Introducing Brand Leadership
In his most recent bestselling book , globally celebrated physicist and science storyteller Carlo Rovelli tells the story of how in 1925 a young man, working alone on a remote, windswept North Sea island, developed a radical insight that would transform how we think about the nature of things. His thinking didn’t just revolutionise our understanding of the universe; it also shaped the course of modern technology, and reverberates in much of our everyday life – from new computers all the way to solar cells and clinical diagnostics. The island was Helgoland, and the young man – who had retreated there for medical reasons – was a twenty-four-year old physicist named Werner Heisenberg.
Baffled by the inner workings of atoms and immersed in those years’ philosophical and scientific debates, Heisenberg – in a moment of true genius – chose to depart abruptly from traditional approaches in physics and start afresh from a radically new angle. He worked feverishly around the clock to develop that intuition into what was to become a breakthrough paper, laying the foundations of quantum theory – the gateway to making sense of our physical world.
In a recent interview, Rovelli describes quantum physics as ‘an extraordinary radical step. It’s the fundamental way we have found to describe how everything works… and yet it has a mysterious side. It is not intuitive. It looks strange.’
A time to unlearn
The advent of quantum physics serves as a reminder of the fact that, while change is perpetual, there are times when we feel the need to break away from what is comfortably intuitive and leap ahead; when we must challenge our certainties, set aside our deepest held beliefs and make radical departures from what we know. A process, Rovelli says, of ‘unlearning what we previously learned rather than learning new things.’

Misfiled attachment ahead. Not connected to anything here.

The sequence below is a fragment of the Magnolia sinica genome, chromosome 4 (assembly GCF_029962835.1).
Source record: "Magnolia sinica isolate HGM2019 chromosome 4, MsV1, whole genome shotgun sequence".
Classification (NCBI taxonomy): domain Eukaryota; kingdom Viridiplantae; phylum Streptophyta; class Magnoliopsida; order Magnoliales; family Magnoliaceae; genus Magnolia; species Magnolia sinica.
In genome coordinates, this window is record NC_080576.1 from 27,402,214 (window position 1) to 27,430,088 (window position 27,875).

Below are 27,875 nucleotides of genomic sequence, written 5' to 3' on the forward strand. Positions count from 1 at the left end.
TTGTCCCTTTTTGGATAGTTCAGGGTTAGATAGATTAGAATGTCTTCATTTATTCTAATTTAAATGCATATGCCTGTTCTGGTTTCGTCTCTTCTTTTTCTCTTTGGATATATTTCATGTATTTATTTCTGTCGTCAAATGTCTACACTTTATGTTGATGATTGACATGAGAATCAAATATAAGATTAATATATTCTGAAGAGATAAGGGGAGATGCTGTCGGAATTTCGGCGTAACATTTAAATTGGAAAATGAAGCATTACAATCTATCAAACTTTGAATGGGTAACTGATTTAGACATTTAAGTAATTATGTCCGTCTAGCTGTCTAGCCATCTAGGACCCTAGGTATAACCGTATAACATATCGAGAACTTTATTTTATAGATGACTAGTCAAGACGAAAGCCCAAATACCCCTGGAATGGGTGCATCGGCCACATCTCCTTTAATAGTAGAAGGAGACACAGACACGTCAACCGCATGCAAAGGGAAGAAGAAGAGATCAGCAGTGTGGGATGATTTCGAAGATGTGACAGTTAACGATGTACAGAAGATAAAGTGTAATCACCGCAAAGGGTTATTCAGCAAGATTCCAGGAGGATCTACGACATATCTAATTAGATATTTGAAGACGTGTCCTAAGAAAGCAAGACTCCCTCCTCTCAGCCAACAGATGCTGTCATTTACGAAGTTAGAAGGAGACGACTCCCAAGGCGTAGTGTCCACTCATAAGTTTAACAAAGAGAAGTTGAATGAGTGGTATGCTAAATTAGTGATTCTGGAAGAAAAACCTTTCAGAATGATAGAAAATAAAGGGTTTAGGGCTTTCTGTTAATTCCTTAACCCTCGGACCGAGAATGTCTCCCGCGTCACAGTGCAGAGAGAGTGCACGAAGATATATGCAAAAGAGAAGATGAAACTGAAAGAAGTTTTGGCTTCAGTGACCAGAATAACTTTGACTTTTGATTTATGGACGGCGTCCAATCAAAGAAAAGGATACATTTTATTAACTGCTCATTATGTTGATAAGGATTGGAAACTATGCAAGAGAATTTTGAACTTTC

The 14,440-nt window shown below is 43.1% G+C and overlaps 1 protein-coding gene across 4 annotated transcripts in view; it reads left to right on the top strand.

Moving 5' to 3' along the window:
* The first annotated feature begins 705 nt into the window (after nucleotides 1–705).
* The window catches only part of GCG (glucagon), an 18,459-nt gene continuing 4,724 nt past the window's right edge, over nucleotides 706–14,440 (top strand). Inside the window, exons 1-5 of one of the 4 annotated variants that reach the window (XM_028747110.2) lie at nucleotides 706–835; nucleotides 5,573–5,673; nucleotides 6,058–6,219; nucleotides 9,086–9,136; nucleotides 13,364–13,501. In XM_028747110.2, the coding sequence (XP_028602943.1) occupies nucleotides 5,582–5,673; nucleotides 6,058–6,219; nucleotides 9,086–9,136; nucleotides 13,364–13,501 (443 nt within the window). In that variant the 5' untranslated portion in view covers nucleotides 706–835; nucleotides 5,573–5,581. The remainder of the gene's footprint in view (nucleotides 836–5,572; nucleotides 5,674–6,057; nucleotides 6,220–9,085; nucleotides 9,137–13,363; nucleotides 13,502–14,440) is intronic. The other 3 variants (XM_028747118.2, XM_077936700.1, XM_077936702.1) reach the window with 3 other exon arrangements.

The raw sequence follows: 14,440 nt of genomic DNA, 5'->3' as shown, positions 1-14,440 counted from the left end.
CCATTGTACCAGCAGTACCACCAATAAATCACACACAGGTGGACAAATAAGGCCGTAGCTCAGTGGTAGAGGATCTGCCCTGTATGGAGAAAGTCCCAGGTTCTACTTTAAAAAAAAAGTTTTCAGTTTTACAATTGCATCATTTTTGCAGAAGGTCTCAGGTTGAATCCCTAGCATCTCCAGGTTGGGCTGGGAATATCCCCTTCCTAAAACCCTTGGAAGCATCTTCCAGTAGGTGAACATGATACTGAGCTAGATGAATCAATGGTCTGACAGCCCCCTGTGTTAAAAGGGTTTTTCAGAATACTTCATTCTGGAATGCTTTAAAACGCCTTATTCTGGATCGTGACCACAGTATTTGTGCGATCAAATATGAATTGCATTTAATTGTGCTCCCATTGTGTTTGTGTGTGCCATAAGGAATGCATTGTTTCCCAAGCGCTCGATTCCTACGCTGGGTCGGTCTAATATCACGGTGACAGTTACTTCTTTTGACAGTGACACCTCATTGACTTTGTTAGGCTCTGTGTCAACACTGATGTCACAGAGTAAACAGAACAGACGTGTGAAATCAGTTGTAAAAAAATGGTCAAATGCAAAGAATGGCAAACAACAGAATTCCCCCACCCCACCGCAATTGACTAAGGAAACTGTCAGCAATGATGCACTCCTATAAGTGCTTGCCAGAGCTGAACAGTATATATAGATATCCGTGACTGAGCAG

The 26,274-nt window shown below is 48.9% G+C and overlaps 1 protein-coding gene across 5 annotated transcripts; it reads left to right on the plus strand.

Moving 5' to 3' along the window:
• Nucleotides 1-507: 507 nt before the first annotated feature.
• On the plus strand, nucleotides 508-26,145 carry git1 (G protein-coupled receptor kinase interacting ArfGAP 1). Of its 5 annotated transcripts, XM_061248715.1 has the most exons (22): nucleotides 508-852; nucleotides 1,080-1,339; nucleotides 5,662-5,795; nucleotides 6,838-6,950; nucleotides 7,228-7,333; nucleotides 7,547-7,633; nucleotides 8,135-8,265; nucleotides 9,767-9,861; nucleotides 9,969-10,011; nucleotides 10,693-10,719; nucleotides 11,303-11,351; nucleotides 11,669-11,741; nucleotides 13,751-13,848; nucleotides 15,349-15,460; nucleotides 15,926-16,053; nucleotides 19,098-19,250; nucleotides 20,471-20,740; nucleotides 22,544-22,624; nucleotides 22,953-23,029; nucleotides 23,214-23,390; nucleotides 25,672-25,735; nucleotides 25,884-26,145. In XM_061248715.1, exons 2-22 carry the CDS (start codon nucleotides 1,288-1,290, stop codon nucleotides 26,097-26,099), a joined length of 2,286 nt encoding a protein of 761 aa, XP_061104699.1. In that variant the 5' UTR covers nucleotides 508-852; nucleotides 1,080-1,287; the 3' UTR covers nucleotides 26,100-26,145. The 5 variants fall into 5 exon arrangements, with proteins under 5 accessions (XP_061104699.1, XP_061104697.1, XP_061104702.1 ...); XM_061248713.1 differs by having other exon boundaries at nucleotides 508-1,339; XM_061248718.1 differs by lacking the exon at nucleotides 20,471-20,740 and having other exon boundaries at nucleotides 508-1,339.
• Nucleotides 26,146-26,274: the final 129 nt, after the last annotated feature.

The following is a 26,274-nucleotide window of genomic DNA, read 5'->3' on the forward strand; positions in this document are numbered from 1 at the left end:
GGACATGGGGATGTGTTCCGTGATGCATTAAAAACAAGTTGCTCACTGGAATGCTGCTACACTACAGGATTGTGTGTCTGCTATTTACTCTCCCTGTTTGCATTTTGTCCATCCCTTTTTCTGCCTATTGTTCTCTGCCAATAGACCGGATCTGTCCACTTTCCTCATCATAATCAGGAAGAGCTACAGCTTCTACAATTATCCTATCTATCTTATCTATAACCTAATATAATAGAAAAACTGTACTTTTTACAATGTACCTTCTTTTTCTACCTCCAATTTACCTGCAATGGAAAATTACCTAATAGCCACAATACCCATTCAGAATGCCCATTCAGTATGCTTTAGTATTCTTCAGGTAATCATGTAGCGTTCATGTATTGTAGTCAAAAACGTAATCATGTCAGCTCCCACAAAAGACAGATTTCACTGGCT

A look at the current economic debate makes it hard not to think we’re at a ‘quantum moment’, where much of what we know must be unlearned. Shaken by local and planetary crises, our most fundamental convictions about capitalism, growth and the very function of business are rupturing.
Yesterday’s assumptions about shareholder value as a singular goal are today’s relics of a broken paradigm. The role of companies is shifting – and so must our understanding of brands.
In last year’s Best Global Brands report, we highlighted some of the current context’s challenges. Inequality. Economic uncertainty. Resource depletion. Climate change. Health epidemics and pandemics. Overconsumption. Humanitarian crises. Political divisiveness. Conflict. War.
Within this context, corporations have been seen as an inevitable part of our collective problems – engines for consumption prioritising profit above all else. Indispensable but harmful. And yet, clinging on to the ‘necessary evil’ consumerist paradigm seems unviable. So, where next?
To answer this question, we must first understand the role that brands must play in shaping a better path forward.
The world’s most powerful narratives
Societal change is now seen not just by leading thinkers, but by the public too, as being a core function of companies. The business of business is no longer just business.
As a recent study conducted by Edelman, a consultancy, shows, companies have become the most trusted type of institution, ahead of government, media and NGOs.
If this is true, then brands are, by implication, the world’s most powerful narratives.
With trust in traditional institutions dwindling, it is to great brands that many of us look up for true leadership in and beyond crisis. We see them as beacons of change, and expect them to be about much more than the marketing of an offer.
So if businesses have never been so central to societies, then brands – the constructs around which trust is formed – have never been so central to businesses.
Over the past decade, our study of the world’s most valuable global brands has seen the emergence of a new league of brands: a cohort whose growth far surpasses all competition – with no signs of slowing down. This year, the cumulative value of the top 10 brands (1,649 $m) is greater than the combined value of the next 90 (1,440 $m).
Many of the brands in this league do more than offer exceptional products, services and experiences. They take sides on the most critical debates of our times, from Apple’s pledge to privacy to Nike’s stances on inclusion, to many companies’ outspoken protection of their employees’ rights.